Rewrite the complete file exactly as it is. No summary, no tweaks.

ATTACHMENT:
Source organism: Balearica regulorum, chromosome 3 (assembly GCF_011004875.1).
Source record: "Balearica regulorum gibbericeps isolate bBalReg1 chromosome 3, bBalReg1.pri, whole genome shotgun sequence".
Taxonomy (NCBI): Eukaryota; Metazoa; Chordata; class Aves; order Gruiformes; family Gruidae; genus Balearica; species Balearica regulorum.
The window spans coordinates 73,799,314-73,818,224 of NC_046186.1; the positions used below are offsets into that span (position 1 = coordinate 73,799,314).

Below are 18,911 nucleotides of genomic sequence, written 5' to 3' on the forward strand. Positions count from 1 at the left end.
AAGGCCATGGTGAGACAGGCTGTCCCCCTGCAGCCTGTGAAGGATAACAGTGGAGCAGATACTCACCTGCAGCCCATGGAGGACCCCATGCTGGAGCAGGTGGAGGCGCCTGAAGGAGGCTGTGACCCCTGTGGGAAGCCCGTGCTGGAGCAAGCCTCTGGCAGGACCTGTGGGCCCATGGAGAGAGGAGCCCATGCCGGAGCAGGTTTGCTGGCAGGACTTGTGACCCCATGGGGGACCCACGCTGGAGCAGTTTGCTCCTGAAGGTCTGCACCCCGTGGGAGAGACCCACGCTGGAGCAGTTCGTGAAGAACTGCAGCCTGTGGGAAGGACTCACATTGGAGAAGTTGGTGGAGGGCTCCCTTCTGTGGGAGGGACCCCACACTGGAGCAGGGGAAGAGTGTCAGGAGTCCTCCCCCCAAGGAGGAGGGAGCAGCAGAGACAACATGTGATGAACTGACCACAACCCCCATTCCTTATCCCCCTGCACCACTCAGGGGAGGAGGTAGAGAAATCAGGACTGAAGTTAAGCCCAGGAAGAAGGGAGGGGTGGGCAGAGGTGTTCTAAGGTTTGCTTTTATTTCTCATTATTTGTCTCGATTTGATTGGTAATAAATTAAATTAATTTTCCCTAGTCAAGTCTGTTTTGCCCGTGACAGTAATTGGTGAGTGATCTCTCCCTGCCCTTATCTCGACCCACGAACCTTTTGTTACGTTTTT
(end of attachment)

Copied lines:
Source organism: Balearica regulorum, chromosome 3 (assembly GCF_011004875.1).
Source record: "Balearica regulorum gibbericeps isolate bBalReg1 chromosome 3, bBalReg1.pri, whole genome shotgun sequence".
Taxonomy (NCBI): Eukaryota; Metazoa; Chordata; class Aves; order Gruiformes; family Gruidae; genus Balearica; species Balearica regulorum.
The window spans coordinates 73,799,314-73,818,224 of NC_046186.1; the positions used below are offsets into that span (position 1 = coordinate 73,799,314).

Below are 18,911 nucleotides of genomic sequence, written 5' to 3' on the forward strand. Positions count from 1 at the left end.
AAGGCCATGGTGAGACAGGCTGTCCCCCTGCAGCCTGTGAAGGATAACAGTGGAGCAGATACTCACCTGCAGCCCATGGAGGACCCCATGCTGGAGCAGGTGGAGGCGCCTGAAGGAGGCTGTGACCCCTGTGGGAAGCCCGTGCTGGAGCAAGCCTCTGGCAGGACCTGTGGGCCCATGGAGAGAGGAGCCCATGCCGGAGCAGGTTTGCTGGCAGGACTTGTGACCCCATGGGGGACCCACGCTGGAGCAGTTTGCTCCTGAAGGTCTGCACCCCGTGGGAGAGACCCACGCTGGAGCAGTTCGTGAAGAACTGCAGCCTGTGGGAAGGACTCACATTGGAGAAGTTGGTGGAGGGCTCCCTTCTGTGGGAGGGACCCCACACTGGAGCAGGGGAAGAGTGTCAGGAGTCCTCCCCCCAAGGAGGAGGGAGCAGCAGAGACAACATGTGATGAACTGACCACAACCCCCATTCCTTATCCCCCTGCACCACTCAGGGGAGGAGGTAGAGAAATCAGGACTGAAGTTAAGCCCAGGAAGAAGGGAGGGGTGGGCAGAGGTGTTCTAAGGTTTGCTTTTATTTCTCATTATTTGTCTCGATTTGATTGGTAATAAATTAAATTAATTTTCCCTAGTCAAGTCTGTTTTGCCCGTGACAGTAATTGGTGAGTGATCTCTCCCTGCCCTTATCTCGACCCACGAACCTTTTGTTACGTTTTT